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Finding Wisdom in Sofia

Written by: Nina Russell (Student)

“I know what I want to do with my life now,” smiles a friend after the Semester at Sea US Embassy Homestay trip to Sofia. “This trip changed my life.” After two full days and nights with US diplomats in Bulgaria’s capital, we are empowered and excited. Along with other students from the trip, I feel that Bulgaria is my favorite stop, the most life-changing one, and the country to which I am most eager to return.

I applied in the spring for one of ten student spots on the trip. An anonymous donor made it affordable for each of the students to go on the trip. All incoming SAS students received an email inviting them to apply, soon after Bulgaria replaced Egypt on our itinerary for this summer. The application included a resume and a 500-word statement of intent. I applied because I was interested in a career in the Foreign Service:  I wanted to see if, as a diplomat, I might be able to help countries learn from each others environmental policies and cooperate to achieve more ambitious goals.

On July 24th, ten students, the academic dean and his family, the ISE photographer, and the Administrative Assistant convened in the Union, grabbed dinner boxes, and boarded a bus to the Sofia airport. A matter of hours later, we arrived in Sofia and took a bus to the US Embassy, where our hosts (diplomats, spouses of diplomats, and other adults associated with the embassy) picked us up and took us to their homes. Most hosts took in one or two participants. In the morning, we reconvened at the embassy for a morning of briefings and a tour of the embassy, a delicious lunch out with young parliamentarians, and then a visit to Parliament (just in time for debates associated with the “no confidence vote” placed that day) and the Ministry of Foreign Affairs.

We spent the evening with our hosts (eating out or in, hanging out in a bar or going to bed early—I went out to dinner with my host and twelve people from the embassy, then met her daughters via Skype).

The next day, we said goodbye to our host families and then visited the Archaeological Museum, walked around an active excavation site closed to the general public, and went on a walking tour of downtown Sofia. After another filling lunch together (including a coleslaw-like salad, fried potatoes, and a few types of grilled meat), we said goodbye to our embassy hosts and headed to the airport.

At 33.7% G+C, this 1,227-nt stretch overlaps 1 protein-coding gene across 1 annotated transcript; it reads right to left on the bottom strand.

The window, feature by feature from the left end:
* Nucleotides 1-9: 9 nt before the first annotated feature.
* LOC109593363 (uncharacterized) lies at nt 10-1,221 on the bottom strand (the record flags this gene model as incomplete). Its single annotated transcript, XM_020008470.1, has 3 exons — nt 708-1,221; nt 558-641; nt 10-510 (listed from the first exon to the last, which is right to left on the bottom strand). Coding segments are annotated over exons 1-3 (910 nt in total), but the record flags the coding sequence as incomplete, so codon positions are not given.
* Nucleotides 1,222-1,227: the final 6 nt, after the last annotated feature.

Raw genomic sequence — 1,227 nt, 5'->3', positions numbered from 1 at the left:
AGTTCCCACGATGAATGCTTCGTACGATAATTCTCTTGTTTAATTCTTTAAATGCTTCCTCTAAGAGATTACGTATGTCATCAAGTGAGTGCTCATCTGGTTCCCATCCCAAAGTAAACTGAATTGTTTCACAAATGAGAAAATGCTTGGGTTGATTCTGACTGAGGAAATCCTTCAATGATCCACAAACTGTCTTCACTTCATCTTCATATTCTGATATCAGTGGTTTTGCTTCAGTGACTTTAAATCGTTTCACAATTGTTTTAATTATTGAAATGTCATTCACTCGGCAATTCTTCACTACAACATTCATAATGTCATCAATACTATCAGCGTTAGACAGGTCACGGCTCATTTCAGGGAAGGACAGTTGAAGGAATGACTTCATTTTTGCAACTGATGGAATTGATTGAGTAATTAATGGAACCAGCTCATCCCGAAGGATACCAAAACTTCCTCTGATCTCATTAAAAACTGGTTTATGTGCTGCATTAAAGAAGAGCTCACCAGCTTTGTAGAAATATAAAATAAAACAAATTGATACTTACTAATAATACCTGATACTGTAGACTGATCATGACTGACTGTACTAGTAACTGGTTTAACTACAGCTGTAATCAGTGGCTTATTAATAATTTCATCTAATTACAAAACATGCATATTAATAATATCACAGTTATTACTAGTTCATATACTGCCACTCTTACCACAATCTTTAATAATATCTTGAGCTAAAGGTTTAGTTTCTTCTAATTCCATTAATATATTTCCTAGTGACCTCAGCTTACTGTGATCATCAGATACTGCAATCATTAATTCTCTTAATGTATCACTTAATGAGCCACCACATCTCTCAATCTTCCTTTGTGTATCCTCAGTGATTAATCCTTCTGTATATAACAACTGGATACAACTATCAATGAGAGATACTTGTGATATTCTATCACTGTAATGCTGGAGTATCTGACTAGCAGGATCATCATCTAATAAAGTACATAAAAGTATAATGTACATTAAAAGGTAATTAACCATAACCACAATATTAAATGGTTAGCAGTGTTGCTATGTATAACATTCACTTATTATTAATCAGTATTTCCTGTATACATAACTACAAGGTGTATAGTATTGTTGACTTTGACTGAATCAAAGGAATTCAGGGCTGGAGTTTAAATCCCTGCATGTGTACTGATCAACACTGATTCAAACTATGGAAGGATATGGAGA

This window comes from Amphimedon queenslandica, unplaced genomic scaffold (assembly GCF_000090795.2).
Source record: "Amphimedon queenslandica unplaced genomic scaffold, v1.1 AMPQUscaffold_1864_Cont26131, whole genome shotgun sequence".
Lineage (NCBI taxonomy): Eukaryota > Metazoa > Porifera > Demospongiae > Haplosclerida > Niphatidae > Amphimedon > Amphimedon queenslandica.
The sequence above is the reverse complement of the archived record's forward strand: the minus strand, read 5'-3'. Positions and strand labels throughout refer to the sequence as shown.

Life as a United States diplomat is utterly different from how I had imagined it. After a morning of briefing by the ambassador (AMB), Deputy Chief of Mission (DCM), someone from the Political Section (POLEC), and a Secret Service agent (USSS), I had a good grasp on the logistics and culture of diplomacy. For example, I learned that an ambassadorship is the peak of a diplomatic career, but extraordinarily difficult to obtain and only three years long. Also, while I had pictured life as a diplomat as living in a country for ten years or so, fostering a deep understanding and love for the country, the fact is that a diplomatic career is a cycle of attending intensive forty-seven week language school in DC, moving to another country for two or three years, then learning another language and moving to a new country (the state department expects six out of eight years in the foreign service to be carried out abroad). I learned that the embassy is swimming in acronyms, that diplomats are able to assimilate as much as they choose to their host culture (the mature ones with families tend to live further out of town and associate more with other Americans), and that the ambassador is not allowed to voice any opinions contrary to the United States’ position (but that he does not have to publicly support it on issues with which he disagrees). “It’s not all cookie-eating and pinstriped suits,” said the cultural attaché who took us everywhere, telling us of the misimpression that others have of diplomacy. “I purposely did not wear my pinstripes today.”

My host, who works at the embassy and is married to a diplomat, had emailed me a week before my arrival. She has two little girls, who were back in the US with her husband when I visited. We drove to her embassy-owned house in “the American ghetto” the first night, dodging potholes and loping stray dogs in her large white Toyota. From the house’s location partway up the mountainside, I could see Sofia’s glittering skyline. “Yeah, we like the view,” my host said. We talked about the main issues in Bulgaria as I ate shrimp spaghetti alfredo, made with ingredients from the embassy’s stock of American products. I had fun playing with her two Bulgarian mutts, after a summer without my dog. The next morning, she introduced me to the “embassy dog,” a stray that was a puppy when the embassy was being built and who still hangs around the area. The next evening, we drove to dinner through mud rivers and lightning with a new diplomat and her husband in the backseat. “They redid the cobblestone section a bit ago,” said my host. “The day after they finished, there was a huge storm and all the sand washed away. Now they’re uneven again.” I have to admit that the rain and two thunderstorms while we were in Sofia were a breath of fresh air after a month of Mediterranean heat.

I learned what I had hoped to and more. I am very grateful to the embassy and Semester at Sea for putting together a smoothly run, exciting, enlightening experience.

  • Culture
  • Education
  • Life on Land

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